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Finding Kinetic Energy From A Graph

  1. Oct 7, 2009 #1
    1. The problem statement, all variables and given/known data

    A 2.0 kg lunchbox is sent sliding over a frictionless surface, in the positive direction of an x axis along the surface. Beginning at time t = 0, a steady wind pushes on the lunchbox in the negative direction of the x axis. Figure 7-50 shows the position x of the lunchbox as a function of time t as the wind pushes on the lunchbox. From the graph, estimate the kinetic energy of the lunchbox at (a)t = 1.0 s and (b)t = 5.0 s. (c) How much work does the force from the wind do on the lunchbox from t = 1.0 s to t = 5.0 s?
    http://edugen.wiley.com/edugen/courses/crs1650/art/qb/qu/c07/fig07_50.gif


    Fig. 7-50


    2. Relevant equations
    Change in Y/ Change X

    K = .5mv^2
    3. The attempt at a solution

    I tried finding the slope for each part bc that would be the velocity and then I plug in the velocity into the K equation but it did not work. I am not sure what else to try after that.
     
  2. jcsd
  3. Oct 7, 2009 #2

    kuruman

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    Your method is correct. Show us exactly what you did and how you put numbers in the equations. We can't pinpoint what didn't work without knowing what you did.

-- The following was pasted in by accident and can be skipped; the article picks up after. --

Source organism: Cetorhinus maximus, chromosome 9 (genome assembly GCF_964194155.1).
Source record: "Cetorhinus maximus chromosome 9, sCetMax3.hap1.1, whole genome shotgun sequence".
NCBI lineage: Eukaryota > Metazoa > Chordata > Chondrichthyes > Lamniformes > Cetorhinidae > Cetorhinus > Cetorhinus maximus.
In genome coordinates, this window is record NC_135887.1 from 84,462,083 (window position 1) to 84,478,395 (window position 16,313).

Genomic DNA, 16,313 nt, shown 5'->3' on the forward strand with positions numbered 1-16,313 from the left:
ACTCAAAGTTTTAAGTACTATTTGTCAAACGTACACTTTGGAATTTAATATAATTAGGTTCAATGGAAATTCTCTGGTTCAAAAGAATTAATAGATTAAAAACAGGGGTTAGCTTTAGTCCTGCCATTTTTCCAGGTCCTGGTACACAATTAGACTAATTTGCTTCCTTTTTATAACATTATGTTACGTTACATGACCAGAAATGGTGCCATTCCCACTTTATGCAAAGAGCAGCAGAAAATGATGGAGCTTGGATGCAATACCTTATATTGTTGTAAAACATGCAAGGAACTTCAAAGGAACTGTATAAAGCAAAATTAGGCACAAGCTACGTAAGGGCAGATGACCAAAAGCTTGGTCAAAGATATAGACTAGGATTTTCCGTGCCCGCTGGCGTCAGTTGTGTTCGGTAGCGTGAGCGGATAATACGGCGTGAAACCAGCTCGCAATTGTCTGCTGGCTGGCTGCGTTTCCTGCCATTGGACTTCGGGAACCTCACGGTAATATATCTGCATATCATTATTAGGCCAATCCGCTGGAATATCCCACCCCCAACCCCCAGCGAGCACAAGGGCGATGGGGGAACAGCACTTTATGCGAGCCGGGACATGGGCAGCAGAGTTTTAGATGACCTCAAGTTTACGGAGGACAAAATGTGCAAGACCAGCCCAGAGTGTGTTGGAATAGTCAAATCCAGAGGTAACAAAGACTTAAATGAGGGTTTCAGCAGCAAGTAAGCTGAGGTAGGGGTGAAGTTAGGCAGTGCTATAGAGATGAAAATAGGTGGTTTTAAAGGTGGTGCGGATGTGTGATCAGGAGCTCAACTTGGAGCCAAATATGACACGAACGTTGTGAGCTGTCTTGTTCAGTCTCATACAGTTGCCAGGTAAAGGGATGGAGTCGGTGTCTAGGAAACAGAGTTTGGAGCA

4. Oct 7, 2009 #3
    For part a) I used the the coordinate (0,0) and (1,1) to get the slope and it was just 1
    Then I plug it into K = (1/2)(2)(1^2) = 1

    For part b ) I used the coordinates (0,0) and (5,2.5) and found the slope for that to be (1/2)
    then K = (1/2)(2)(1/2^2) = .25

    I think for part 3 you have to subtract the first two answers to get the total but I can't get those yet
     
  5. Oct 7, 2009 #4

    kuruman

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    That's about right.

    You can't do that. The slope is a line tangent to the graph at the appropriate point. At 5.0 s, the line tangent to the graph is parallel to the time axis. What is the slope at t = 5.0 s?
     
  6. Oct 7, 2009 #5
    The slope would just be 0 then.

    I also tried the answer for a and it was wrong. Is there something I missed there?
     
  7. Oct 7, 2009 #6

    kuruman

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    Not really, but you may wish to refine the estimate for the velocity. Read the position at 0.5 s and at 1.5 s, take the difference and divide by (1.5 - 0.5) s. You should get a better value that way.
     
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